With leaders on both sides lacking legitimacy any peace talks regarding such complex situation may have little chances of success, with a risk of reckless action by either.
Moreover, the Arab population in Israel was also on the streets and incidences of lynching may have potential to ignite if pending Supreme Court decision is one sided. The Hezbollah also came out in support of Hamas further adding complexity to the problem. The truce therefore is quite fragile.
During UNSC resolutions USA found itself isolated in backing Israel. It was therefore in tight spot to broker peace amidst growing pressure against Israel seen to be using excessive force.
It also needs to be noted that after erstwhile President Trump recognised Jerusalem as capital of Israel, he shifted US embassy there and offered an unviable peace solution, which was rejected by PA, but Prime Minister Netanyahu seems to have assumed that entire Jerusalem belongs to Israel and others need to slowly vacate it.
This is disastrous because from historic and religious point of view Jerusalem is non-negotiable to Christians, Jews and Palestinians, who coexist there since ages.
Although the international community recognises Israel's right to defend itself, but not at the cost of pulverising civil areas of Gaza, causing heavy civil casualties, even if it accuses Hamas of basing itself amidst population (a tactics adopted by most terrorist groups in the world).
As per the UN, the truce seemed to be brokered by Egypt and Qatar (normally accused of supporting Shia based Hamas, along with Iran). What is grossly different this time was over-reaction by Erdogan, trying to pose himself as new leader of Islamic world and Pakistan with loud voices against Israel.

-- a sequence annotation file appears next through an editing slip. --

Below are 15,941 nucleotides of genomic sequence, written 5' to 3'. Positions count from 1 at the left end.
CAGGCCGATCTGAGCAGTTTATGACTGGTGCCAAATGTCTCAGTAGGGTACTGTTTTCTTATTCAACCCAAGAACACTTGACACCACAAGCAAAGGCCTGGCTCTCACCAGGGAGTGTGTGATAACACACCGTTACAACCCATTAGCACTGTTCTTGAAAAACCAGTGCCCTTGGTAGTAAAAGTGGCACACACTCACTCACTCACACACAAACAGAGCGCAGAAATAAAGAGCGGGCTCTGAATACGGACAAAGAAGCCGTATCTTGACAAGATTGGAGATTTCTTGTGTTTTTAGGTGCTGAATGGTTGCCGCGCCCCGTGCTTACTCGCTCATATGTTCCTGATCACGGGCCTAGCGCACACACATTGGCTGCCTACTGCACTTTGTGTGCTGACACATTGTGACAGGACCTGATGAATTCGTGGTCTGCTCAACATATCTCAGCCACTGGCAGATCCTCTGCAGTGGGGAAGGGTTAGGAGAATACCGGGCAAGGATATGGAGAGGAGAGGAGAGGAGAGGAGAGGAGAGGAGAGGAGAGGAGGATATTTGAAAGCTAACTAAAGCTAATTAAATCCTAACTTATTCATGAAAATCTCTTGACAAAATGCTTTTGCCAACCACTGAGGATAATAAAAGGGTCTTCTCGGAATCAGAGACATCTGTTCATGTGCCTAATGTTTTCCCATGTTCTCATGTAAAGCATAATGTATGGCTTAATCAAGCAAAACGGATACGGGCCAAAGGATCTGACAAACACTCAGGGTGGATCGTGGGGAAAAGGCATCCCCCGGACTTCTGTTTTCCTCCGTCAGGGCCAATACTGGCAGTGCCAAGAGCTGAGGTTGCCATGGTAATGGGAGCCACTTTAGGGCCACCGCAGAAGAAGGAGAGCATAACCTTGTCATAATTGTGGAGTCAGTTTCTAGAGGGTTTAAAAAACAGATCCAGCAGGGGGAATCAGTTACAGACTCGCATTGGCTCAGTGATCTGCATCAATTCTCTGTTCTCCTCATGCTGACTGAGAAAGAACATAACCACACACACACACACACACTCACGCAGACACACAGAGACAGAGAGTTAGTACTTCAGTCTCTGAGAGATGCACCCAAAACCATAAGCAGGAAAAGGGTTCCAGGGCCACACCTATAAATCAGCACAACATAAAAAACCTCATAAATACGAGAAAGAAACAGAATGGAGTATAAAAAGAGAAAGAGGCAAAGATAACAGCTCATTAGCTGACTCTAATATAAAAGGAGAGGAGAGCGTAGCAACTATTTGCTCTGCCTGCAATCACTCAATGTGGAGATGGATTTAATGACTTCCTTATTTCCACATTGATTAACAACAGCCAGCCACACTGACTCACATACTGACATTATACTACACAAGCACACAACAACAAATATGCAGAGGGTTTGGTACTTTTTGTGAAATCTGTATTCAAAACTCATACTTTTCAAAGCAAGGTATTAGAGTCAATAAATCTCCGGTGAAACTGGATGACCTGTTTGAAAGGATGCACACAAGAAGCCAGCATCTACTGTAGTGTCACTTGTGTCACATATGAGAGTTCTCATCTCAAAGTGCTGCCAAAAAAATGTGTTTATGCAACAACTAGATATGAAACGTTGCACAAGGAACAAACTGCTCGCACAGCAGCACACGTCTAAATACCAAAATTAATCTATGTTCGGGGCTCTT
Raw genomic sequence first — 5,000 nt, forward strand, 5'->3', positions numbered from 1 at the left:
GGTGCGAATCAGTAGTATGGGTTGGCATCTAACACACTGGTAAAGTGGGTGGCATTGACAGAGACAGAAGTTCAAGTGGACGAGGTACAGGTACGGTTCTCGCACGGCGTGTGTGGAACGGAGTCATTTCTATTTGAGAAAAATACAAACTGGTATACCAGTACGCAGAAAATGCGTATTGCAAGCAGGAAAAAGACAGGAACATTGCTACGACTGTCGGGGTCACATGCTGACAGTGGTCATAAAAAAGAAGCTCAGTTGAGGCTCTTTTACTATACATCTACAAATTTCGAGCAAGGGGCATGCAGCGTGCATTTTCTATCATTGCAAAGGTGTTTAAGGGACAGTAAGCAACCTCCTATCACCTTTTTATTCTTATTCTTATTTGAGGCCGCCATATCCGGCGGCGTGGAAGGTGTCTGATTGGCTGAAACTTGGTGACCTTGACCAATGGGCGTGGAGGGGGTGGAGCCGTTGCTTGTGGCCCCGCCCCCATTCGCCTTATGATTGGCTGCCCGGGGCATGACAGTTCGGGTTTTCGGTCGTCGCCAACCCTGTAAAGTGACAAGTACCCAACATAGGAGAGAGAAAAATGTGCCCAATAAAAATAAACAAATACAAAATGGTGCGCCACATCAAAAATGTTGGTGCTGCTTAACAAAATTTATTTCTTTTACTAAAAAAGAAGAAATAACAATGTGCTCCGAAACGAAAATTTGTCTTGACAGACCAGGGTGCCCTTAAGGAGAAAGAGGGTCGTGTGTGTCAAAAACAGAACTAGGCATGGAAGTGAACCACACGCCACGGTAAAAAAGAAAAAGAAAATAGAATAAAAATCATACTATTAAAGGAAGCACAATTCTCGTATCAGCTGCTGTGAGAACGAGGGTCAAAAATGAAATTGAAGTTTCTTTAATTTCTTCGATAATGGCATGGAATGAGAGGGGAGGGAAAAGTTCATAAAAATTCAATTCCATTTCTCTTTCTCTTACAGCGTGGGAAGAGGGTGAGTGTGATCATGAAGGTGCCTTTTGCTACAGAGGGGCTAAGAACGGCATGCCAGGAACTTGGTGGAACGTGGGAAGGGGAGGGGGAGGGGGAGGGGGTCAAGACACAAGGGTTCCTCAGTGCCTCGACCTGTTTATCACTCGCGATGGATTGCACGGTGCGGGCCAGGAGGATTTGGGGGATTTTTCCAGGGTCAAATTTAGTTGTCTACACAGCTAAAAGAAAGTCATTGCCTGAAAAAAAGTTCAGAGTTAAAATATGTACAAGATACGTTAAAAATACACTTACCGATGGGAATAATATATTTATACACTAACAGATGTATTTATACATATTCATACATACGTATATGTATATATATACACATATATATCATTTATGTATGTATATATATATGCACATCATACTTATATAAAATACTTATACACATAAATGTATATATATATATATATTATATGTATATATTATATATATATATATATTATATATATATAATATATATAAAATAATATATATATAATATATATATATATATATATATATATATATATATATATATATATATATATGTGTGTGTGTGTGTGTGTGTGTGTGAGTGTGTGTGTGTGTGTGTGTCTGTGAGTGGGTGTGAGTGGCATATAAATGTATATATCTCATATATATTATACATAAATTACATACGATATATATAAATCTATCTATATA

This confrontation happened when Israel was improving relations with some countries of Arab world, which may suffer a temporary setback due to their objection to Israeli actions on the Haram al-Sharif. Most Arab states otherwise are hostile to Hamas, and differentiate well between the Palestinian people and the Hamas fighters.
Future peace prospects
Fed up of insecurities, in 2007, according to a number of polls, the majority of Israelis and Palestinians, prefer the two-state solution over any other solution, as a means of resolving the conflict, which was initiated in Oslo Accords in 1993-95.
With complexities of entanglement of 167 Palestinian enclaves embedded in 203 Israeli settlements and related governance issues, it's not really practical that it may be possible for Israel to agree to vacate West Bank. I don't visualise any Israeli leadership ever agreeing to such a proposal.
Same is the case with Jerusalem. Any attempt to push out any one religious community from its religious site is bound to have serious backlash. Peaceful coexistence may not be preferred option but seems to be the only practical option.
There is also a possibility of outside peace spoilers like Erdogan igniting religious disharmony, which must be curbed by both the parties and Quartlet.
There have been some voices from Palestinians expecting Indian mediation as India has good relations with Israel as well as Palestine, but the issue is so complex and sensitive that current Indian policy of maintaining independent relations with both with no interference in internal affairs of either, may be the best policy for India.
Considering all the factors, the current truce is a welcome step, but its longevity is questionable in light of political uncertainties on both sides and mistrust between communities.
(Major General S.B. Asthana is a strategic and security analyst, a veteran Infantry General. He is the Chief Instructor, United Service Institution of India. The views expressed are personal)